Additionally, Otisville is just one of three New York prisons to offer the Family Works Program. This is an education and parenting program designed to impact in both a positive and significant manner in assisting young parents in the overall maintenance of family ties. . . .

Some of Otisville's younger inmates also run a highly- successful Youth Assistance Program (YAP) that is specifically designed to provide positive guidance and direction to at-risk youth . . . .

You help us, we'll help you

Otisville's horses aren't its only link to the outside community. Each year, supervised community service crews work in communities throughout the area completing needed projects on behalf of municipal leaders and not-for-profit agencies.

Program assistant A. J. Belfiglio conducts a residential substance abuse treatment session.

Since 1995, Otisville crews have logged 74,269 work hours with17,596 hours of security supervision. In 2001, Otisville staff and inmates spent almost 10,000 hours working in the community: staff logged 1,711 hours and inmates worked 7,249 hours. The community service work is varied, depending on need. It could entail repairs to senior centers and Little League fields, cleanups of cemeteries and area roadways, painting churches or helping residents dig out from natural disaster like ice storms, floods or snowstorms. . . .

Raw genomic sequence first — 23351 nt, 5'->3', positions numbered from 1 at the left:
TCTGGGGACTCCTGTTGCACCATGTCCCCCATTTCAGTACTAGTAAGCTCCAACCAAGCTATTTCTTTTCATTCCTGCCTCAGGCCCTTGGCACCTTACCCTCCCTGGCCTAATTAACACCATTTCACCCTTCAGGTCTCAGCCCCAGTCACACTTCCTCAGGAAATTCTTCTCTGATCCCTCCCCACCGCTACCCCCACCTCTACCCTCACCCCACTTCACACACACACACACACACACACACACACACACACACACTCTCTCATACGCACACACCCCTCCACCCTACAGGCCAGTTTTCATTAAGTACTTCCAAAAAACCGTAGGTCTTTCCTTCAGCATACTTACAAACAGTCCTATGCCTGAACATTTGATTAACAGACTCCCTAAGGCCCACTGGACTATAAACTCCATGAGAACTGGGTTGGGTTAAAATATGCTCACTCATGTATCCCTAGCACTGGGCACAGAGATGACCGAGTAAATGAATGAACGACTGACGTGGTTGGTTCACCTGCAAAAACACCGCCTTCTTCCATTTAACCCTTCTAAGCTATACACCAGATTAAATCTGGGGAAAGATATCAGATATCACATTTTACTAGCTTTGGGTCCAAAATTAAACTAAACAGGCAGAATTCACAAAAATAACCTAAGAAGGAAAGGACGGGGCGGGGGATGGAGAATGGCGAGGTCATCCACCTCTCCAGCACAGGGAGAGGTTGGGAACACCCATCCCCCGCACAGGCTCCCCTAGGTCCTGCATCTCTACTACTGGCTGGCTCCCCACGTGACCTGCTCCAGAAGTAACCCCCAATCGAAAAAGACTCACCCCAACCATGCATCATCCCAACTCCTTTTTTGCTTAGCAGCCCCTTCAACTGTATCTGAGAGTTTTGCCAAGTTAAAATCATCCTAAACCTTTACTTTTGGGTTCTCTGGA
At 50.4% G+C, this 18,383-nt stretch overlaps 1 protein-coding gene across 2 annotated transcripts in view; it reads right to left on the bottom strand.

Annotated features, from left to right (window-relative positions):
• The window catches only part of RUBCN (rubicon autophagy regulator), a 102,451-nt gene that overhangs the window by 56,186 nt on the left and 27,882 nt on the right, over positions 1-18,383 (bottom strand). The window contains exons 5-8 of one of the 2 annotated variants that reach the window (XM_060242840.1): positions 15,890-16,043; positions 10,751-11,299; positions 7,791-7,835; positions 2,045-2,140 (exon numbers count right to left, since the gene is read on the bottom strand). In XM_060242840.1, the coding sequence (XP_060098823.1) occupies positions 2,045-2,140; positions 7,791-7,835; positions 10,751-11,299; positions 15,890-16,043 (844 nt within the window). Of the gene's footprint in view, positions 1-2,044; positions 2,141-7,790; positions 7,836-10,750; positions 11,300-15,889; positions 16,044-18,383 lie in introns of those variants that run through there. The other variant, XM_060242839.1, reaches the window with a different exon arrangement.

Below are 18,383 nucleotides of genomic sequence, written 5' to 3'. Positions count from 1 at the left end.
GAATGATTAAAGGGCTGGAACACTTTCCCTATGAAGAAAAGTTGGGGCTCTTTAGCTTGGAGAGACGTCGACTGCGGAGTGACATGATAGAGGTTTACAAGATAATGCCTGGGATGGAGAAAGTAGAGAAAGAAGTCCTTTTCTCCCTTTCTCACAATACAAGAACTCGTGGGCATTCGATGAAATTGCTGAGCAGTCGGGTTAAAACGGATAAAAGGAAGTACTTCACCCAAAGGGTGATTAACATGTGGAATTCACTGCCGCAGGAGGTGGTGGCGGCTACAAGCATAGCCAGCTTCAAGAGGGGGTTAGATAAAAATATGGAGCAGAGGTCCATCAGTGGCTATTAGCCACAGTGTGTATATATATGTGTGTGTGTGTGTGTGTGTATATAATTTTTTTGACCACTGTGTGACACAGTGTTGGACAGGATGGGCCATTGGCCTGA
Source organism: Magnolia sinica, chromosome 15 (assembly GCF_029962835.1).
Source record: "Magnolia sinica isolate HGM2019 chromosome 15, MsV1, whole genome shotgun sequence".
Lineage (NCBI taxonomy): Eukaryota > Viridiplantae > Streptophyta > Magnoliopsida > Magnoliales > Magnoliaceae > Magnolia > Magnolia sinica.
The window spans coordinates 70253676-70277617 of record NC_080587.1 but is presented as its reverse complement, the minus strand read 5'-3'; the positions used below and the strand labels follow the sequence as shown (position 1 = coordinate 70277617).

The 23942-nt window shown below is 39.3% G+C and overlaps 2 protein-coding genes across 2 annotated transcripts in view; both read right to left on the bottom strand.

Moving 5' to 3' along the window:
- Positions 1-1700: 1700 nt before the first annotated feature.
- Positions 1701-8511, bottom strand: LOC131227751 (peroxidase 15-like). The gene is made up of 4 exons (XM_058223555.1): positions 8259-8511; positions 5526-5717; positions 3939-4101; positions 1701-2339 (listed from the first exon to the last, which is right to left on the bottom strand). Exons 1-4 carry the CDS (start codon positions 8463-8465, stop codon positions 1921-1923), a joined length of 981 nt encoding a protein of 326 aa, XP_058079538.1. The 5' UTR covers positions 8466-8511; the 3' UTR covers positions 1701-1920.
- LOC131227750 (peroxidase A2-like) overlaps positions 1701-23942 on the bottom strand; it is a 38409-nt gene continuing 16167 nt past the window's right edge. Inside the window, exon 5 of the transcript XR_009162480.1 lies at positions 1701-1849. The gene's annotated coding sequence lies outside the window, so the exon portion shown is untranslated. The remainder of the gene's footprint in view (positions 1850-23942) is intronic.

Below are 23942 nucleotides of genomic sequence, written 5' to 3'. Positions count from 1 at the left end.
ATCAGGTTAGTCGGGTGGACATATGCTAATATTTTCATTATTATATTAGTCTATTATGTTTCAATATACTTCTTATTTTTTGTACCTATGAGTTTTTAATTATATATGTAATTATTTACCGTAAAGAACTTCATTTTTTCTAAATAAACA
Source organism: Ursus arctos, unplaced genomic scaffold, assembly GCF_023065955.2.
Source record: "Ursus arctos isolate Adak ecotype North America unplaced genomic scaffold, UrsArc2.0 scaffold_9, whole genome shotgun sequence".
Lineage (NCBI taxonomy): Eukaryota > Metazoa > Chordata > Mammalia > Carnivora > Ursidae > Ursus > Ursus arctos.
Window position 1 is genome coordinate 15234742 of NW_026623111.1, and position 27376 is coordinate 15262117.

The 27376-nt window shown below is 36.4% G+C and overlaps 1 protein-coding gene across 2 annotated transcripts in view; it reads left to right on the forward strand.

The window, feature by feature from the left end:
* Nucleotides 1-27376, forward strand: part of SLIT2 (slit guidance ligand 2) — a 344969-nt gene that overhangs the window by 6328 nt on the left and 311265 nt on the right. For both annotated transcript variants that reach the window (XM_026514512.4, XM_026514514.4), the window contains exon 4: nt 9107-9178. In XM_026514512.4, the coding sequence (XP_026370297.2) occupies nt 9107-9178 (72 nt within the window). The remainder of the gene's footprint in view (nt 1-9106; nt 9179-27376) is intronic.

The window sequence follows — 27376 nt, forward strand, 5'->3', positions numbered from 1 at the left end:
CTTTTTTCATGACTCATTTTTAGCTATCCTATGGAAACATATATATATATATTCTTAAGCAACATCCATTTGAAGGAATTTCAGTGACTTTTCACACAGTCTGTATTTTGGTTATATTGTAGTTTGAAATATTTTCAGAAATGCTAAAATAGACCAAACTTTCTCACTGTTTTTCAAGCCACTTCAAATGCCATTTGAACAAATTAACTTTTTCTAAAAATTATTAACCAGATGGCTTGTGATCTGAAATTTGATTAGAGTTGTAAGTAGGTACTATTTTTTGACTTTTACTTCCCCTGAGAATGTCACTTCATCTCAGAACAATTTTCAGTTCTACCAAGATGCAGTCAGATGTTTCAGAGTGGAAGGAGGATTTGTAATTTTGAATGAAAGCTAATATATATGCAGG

Otisville has been able to recruit volunteers aged 21 and older to come into the prison and share their experiences, advice and skills with inmates. . . . The volunteers meet with, inmates on a regular basis on a variety of issues like religious r and pre-release services, self-help and transitional services, child advocacy and youth assistance programs. . . .

Otisville also maintains a good relationship with the adjacent federal correctional facility that bears the same name. That federal facility opened in 1980.

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NYCHS logo DOCS Today logoNYCHS is honored to be permitted to present these excerpts from Facility Profile: Mid-Orange appearing in the May 2002 issue of DOCS|TODAY. To access the full 2003 and 2004 issues in Adobe Acrobat format (PDF), visit the DOCS|TODAY menu page on the DOCS web site by clicking on the logo above. All rights to the text and images remain with DOCS.